So keep those parts in use!

I'm blown away by your anecdote of shepherdom -- that's a cooler than average overseas experience. Also, the imagery of predawn kitchen with the light off is very evocative. Besides the fridge I'm imagining the sound and light of a flame on a kettle in the dark.

Nathan First said...

Amen. Here's to WD-40! And thanks for the reminder "that everything is pliable, plastic, forgiving." I'm certainly learning that myself. Slowly.

And I meant what I said -- I'm really not so bothered by the "growing up" phobia anymore. But boy, I had my paranoia a few years ago. Then, my fear wasn't that was life was rigid, but that I was -- that everything BUT ME would be plastic and pliable, so that when I "turned Thirty" and still hadn't achieved my Great Big Amorphous and Epically Unattainable Goals, the world would stretch, ply and forgive all it wanted to, but I'd crack like some old wineskin.

On that note, here's to exercise.

followluckycharm said...

You know, I think I have had almost the opposite experience. I never cared about being thirty until I turned it, then I got scared. I suppose it's partly because the question of marriage is crying out to me for milking and I think that has made me fear life a little. Do you think getting married affected your perspective on getting older at all?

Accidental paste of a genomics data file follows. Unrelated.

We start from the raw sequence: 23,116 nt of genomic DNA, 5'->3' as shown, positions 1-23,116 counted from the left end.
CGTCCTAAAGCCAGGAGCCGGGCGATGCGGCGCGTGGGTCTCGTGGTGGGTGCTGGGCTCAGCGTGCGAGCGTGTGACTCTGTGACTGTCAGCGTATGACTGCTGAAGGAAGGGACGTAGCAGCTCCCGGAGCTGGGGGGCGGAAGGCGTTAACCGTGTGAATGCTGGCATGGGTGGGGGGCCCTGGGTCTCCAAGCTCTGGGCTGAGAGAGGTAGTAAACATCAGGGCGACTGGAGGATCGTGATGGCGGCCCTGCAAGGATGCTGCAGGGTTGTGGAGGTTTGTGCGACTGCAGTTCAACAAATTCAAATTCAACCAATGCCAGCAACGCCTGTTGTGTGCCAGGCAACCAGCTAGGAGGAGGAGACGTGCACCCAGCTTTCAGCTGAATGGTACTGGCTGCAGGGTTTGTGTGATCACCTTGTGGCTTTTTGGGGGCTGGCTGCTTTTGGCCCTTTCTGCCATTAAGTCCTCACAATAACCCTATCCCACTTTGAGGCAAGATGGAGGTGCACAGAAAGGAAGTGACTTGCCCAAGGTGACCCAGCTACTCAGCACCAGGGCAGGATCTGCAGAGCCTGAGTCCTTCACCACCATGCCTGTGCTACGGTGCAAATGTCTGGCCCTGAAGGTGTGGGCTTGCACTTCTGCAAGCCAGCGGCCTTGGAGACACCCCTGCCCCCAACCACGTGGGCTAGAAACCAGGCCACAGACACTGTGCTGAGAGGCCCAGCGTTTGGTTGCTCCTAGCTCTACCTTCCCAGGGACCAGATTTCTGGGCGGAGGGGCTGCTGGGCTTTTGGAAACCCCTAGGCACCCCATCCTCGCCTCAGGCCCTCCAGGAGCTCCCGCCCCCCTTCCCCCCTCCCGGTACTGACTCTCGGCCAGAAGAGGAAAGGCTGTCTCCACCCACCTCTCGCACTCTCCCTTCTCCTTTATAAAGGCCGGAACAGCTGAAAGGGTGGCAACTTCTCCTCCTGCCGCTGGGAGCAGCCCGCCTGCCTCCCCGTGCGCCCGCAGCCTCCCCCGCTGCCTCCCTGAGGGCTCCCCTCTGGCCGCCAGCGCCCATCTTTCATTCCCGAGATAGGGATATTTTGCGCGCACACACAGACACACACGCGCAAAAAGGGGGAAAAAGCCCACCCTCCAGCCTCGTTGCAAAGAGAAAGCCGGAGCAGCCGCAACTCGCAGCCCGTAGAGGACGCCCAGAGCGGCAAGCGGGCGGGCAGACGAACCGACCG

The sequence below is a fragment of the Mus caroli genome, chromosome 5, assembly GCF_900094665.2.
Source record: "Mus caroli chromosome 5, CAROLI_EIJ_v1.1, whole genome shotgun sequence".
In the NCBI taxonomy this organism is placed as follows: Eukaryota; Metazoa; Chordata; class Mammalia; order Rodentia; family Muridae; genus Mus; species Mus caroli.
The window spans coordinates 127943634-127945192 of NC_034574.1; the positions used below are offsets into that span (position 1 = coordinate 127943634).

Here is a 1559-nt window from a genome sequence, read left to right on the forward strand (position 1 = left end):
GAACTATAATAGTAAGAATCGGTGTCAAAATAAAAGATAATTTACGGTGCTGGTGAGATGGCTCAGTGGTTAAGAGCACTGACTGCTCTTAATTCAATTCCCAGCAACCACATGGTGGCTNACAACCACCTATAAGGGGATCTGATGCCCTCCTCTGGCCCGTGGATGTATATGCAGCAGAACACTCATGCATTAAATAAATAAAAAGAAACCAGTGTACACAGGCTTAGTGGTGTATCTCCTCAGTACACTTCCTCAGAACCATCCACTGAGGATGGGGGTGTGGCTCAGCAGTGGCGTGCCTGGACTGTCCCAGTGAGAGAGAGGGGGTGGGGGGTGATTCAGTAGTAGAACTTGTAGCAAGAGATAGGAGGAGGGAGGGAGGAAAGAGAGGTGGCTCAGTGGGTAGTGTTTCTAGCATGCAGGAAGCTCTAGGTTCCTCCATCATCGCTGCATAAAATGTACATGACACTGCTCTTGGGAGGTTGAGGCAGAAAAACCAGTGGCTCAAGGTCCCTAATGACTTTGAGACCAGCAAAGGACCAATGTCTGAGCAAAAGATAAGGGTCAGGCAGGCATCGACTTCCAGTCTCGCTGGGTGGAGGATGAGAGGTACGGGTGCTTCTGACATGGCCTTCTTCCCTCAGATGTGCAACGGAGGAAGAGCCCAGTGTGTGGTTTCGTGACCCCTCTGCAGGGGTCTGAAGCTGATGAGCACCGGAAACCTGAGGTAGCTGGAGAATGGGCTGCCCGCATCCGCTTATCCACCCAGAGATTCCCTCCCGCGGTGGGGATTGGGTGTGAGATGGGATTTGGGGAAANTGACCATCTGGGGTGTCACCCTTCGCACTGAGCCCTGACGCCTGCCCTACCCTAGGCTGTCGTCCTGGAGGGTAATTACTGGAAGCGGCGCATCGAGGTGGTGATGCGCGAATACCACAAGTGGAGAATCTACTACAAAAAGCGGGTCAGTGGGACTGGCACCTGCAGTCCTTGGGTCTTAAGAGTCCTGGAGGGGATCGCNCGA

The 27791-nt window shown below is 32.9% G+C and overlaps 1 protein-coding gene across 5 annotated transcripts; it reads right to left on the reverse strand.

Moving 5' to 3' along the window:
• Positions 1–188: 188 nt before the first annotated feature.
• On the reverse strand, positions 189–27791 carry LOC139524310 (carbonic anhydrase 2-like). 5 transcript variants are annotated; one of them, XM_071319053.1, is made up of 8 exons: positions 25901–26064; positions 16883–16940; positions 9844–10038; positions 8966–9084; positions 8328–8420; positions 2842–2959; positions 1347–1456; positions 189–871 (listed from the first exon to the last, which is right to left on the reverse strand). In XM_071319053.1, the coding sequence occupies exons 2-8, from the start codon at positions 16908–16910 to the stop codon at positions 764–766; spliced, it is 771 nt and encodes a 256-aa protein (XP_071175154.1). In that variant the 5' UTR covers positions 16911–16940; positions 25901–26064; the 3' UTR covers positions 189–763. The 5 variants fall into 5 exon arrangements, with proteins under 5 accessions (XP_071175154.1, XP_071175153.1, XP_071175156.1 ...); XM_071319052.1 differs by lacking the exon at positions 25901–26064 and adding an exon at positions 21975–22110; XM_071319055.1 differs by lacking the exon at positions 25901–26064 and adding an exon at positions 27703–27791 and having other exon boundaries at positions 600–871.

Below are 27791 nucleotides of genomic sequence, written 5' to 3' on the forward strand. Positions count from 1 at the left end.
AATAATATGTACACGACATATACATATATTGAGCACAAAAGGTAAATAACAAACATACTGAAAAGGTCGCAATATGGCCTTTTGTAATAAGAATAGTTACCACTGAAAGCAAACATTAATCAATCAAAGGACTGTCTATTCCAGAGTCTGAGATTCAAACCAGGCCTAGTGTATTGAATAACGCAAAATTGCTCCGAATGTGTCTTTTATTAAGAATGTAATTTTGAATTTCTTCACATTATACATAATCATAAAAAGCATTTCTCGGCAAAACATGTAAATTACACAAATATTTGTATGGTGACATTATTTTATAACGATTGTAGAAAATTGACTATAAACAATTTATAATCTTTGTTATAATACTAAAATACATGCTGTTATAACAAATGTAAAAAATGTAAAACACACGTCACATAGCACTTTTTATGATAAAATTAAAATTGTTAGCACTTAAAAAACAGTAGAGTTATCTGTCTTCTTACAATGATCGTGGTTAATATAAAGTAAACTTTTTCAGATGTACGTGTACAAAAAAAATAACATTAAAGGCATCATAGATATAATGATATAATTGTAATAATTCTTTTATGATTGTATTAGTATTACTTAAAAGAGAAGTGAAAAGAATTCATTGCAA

Nathan First said...

John: Good to hear from you!

Before being married, Marriage-as-concept was one of the scariest things I could imagine. It was a major part of my fear of crossing that threshold: Marriage and Mortgage and Day Job -- Oh my! Former Self would be surprised to see, though, that you're right: marrying Jen has helped me; marriage is less abstract now, and so is Adult Life. I think what I feared most was loss of purpose, a loss which I had woven inextricably with my ideas of adulthood. Purpose, vague and changing as it still is, is what makes living less scary now, and relationship - certainly marriage - is a part of that.

That said, the whole "I'm no longer afraid" schtick in this post was a little ... theatrical ... to say the least. I still find myself scared shitless sometimes. I guess the Scary Horizon has just receded a bit.

Priscilla said...

I hope your posting silence isn't because something hard is going down in your life-world. If writing just isn't happening I could provide a little begging from an eager reader—if that would help.

Nathan First said...

Priscilla -- right kind of you as always. Nah, nothing hard going down. In fact, it's been a solid, healthy, whole couple of months. Found out we've got a little one on the way, in fact (due Sept)!

No real excuses for not writing here lately --- in fact, I only noticed in hindsight that I had taken a hiatus. Meanwhile, I have been writing a bit on -- a blog I started a few weeks ago. I think it might just finally be that pesky eco-blog I couldn't shake loose of all those months.

OK, off I go to Heaven in My Foot -- it's been weeks since i got a dose of your genius...

Peter said...

Great writing. Just loved it.